Influencer marketing is increasingly forming part of large campaigns – with brands and agencies realising the value of involving key members of an audience’s community in a product launch or campaign. And done well it can add real value – it can help to pre-launch a product to those most likely to engage with it, it can help to amplify a campaign, or to reach an audience you don’t normally have access to. But too often influencers are not used effectively.

When is an influencer an influencer?

The trend is to confound influencers and celebrities – assuming that because somebody has a large following they are important to you. There is a role for celebrity endorsement and support for campaigns, but too often this is used as a short-cut for influence.

If you get somebody with a large following to talk about your product launch, the theory might go, you will prompt a number of their followers to share or talk about your content. So, the theory would extend, to get more people talking about you it is a numbers game – if you get influencers with a larger following then they will prompt more conversation than influencers with a smaller following.

But this is not true. This is not how social networks work (offline or online).

The majority illusion and influence

If there is one piece of academic research that it is important for those who work with social networks and digital content to understand it is research into the Majority Illusion.

Researchers at University of Southern California published a paper in 2015 into a paradox in social networks – that some ideas and opinions seem widespread when they are not. A few well-connected users in a network that share an idea can make it look a lot more popular and common that it really is. And this is important – because ideas that appear to be popular are more likely to be adopted by others.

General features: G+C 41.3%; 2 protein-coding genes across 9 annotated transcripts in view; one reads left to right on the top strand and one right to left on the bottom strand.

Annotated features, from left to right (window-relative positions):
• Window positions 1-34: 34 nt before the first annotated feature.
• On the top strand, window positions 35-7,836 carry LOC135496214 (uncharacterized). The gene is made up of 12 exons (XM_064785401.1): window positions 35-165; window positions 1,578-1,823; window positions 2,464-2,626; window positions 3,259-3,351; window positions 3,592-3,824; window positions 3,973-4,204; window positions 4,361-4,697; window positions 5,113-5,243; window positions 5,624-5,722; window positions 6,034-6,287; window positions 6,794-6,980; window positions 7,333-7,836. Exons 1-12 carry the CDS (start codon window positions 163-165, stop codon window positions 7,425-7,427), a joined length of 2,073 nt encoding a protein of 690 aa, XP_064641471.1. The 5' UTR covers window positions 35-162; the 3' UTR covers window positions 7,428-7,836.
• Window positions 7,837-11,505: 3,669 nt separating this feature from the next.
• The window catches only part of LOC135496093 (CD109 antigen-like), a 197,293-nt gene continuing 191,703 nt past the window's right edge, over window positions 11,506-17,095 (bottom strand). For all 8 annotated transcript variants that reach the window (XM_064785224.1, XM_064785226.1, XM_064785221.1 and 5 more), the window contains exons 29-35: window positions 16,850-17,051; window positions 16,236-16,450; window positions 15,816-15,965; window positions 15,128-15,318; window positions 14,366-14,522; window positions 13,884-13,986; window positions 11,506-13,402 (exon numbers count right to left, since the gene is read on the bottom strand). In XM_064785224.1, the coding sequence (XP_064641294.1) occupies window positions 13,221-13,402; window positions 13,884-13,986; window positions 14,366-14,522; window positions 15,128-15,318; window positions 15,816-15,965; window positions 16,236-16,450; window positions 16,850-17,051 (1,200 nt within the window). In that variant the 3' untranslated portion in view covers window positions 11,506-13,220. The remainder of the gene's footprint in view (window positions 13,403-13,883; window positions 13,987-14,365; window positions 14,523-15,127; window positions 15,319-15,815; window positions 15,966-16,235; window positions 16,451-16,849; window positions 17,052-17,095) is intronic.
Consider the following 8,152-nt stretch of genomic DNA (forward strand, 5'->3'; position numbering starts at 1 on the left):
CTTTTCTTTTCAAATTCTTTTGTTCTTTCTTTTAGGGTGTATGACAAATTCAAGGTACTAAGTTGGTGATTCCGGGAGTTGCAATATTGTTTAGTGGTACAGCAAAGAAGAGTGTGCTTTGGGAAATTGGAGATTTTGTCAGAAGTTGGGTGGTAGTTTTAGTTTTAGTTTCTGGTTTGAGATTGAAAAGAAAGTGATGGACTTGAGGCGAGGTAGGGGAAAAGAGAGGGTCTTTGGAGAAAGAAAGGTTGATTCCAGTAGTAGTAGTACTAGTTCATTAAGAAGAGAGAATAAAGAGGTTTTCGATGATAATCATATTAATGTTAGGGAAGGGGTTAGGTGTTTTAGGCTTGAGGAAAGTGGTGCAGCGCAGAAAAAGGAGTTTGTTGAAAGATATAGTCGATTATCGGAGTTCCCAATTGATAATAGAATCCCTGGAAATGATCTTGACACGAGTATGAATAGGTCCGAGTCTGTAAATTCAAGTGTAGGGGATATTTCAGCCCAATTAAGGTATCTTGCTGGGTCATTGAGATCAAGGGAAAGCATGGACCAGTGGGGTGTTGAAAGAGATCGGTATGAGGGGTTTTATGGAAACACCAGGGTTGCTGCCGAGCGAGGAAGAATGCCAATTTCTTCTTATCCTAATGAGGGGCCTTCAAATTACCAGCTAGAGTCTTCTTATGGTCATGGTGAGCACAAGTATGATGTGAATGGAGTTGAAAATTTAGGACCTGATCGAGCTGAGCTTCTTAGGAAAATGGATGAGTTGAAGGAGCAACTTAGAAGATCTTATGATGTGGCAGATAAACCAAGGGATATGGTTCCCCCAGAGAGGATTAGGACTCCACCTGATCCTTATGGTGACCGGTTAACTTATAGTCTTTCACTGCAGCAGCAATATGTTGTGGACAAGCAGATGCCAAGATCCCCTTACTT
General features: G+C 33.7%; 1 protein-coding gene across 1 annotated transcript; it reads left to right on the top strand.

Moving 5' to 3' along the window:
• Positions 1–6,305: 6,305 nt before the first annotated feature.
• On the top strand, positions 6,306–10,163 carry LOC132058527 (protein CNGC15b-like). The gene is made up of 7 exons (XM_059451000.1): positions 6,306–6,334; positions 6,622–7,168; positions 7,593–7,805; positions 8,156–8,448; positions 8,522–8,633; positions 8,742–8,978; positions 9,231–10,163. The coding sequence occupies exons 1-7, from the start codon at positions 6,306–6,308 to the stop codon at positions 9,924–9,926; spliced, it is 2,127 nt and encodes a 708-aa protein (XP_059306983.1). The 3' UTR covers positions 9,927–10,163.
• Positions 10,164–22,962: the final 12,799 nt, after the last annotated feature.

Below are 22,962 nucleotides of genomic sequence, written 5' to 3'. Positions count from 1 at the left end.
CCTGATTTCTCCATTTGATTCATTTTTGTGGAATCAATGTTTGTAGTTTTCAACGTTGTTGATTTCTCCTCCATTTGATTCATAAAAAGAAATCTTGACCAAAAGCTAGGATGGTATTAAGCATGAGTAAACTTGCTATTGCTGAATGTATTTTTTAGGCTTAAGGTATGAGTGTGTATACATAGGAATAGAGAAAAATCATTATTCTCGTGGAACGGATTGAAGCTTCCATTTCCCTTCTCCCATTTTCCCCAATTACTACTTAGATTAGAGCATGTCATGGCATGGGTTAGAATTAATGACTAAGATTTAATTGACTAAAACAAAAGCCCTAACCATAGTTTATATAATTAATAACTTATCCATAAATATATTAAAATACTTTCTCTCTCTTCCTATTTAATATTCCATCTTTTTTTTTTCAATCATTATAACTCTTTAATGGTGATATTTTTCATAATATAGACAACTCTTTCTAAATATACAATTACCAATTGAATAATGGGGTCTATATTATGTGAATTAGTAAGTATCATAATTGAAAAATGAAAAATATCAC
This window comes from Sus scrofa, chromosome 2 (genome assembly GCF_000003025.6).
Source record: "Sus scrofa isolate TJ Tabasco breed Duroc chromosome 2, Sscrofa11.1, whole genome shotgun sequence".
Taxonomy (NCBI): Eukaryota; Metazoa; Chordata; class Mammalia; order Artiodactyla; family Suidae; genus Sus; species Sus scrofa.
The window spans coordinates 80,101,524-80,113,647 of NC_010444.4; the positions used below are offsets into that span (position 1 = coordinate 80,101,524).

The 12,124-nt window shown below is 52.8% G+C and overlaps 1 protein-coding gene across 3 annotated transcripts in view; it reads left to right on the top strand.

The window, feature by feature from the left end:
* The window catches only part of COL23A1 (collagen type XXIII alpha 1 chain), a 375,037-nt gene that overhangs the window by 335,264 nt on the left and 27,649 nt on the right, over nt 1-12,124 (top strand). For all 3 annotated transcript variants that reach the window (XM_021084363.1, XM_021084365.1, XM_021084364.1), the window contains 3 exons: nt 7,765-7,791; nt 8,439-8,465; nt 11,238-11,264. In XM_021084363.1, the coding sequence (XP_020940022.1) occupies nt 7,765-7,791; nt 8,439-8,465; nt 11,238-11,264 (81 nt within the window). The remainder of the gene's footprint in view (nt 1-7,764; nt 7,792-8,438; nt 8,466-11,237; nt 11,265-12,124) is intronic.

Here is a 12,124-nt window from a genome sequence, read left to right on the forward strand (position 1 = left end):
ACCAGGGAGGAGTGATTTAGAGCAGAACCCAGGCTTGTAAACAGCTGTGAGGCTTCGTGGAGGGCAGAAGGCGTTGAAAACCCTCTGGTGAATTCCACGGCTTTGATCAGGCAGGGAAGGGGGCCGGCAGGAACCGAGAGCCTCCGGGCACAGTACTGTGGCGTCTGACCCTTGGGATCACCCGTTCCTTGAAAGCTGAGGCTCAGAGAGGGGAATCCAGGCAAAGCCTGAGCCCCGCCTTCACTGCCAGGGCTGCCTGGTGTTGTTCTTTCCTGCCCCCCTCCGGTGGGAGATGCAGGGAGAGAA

Content that appears to be popular is more likely to be shared, viewed and discussed by others.

So identifying and engaging with a small number of well-connected people on a given topic will realise greater benefit for a brand than engaging somebody with a lot of followers. Finding people who are known for their insight and expertise on a topic, and engaging a critical number of them in any community will be more effective at influencing discussions and decisions than a celebrity endorsement Tweet.

Bigger isn’t better when it comes to influencer marketing; the majority illusion can be more effective.

Matt Rhodes

About Matt Rhodes

Head of Digital Strategy for work. Marathon runner and charity trustee for fun.

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